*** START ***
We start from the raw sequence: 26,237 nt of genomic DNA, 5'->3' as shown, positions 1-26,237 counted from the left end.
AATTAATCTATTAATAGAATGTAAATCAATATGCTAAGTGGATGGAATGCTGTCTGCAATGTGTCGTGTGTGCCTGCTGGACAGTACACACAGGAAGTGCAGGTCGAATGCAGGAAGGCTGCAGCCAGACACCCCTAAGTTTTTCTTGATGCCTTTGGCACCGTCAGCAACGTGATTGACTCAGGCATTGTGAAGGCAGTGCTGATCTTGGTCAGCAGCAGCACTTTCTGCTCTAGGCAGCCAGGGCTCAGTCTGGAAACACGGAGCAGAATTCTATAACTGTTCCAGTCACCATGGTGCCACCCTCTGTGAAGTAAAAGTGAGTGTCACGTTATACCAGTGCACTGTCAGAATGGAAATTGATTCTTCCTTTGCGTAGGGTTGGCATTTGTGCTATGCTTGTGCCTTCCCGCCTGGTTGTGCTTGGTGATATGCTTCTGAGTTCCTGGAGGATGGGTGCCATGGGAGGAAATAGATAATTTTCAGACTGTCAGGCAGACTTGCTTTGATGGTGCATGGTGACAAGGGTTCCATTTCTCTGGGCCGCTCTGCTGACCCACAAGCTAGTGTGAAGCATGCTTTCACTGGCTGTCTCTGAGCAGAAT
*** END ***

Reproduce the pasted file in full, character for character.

We start from the raw sequence: 26,237 nt of genomic DNA, 5'->3' as shown, positions 1-26,237 counted from the left end.
AATTAATCTATTAATAGAATGTAAATCAATATGCTAAGTGGATGGAATGCTGTCTGCAATGTGTCGTGTGTGCCTGCTGGACAGTACACACAGGAAGTGCAGGTCGAATGCAGGAAGGCTGCAGCCAGACACCCCTAAGTTTTTCTTGATGCCTTTGGCACCGTCAGCAACGTGATTGACTCAGGCATTGTGAAGGCAGTGCTGATCTTGGTCAGCAGCAGCACTTTCTGCTCTAGGCAGCCAGGGCTCAGTCTGGAAACACGGAGCAGAATTCTATAACTGTTCCAGTCACCATGGTGCCACCCTCTGTGAAGTAAAAGTGAGTGTCACGTTATACCAGTGCACTGTCAGAATGGAAATTGATTCTTCCTTTGCGTAGGGTTGGCATTTGTGCTATGCTTGTGCCTTCCCGCCTGGTTGTGCTTGGTGATATGCTTCTGAGTTCCTGGAGGATGGGTGCCATGGGAGGAAATAGATAATTTTCAGACTGTCAGGCAGACTTGCTTTGATGGTGCATGGTGACAAGGGTTCCATTTCTCTGGGCCGCTCTGCTGACCCACAAGCTAGTGTGAAGCATGCTTTCACTGGCTGTCTCTGAGCAGAAT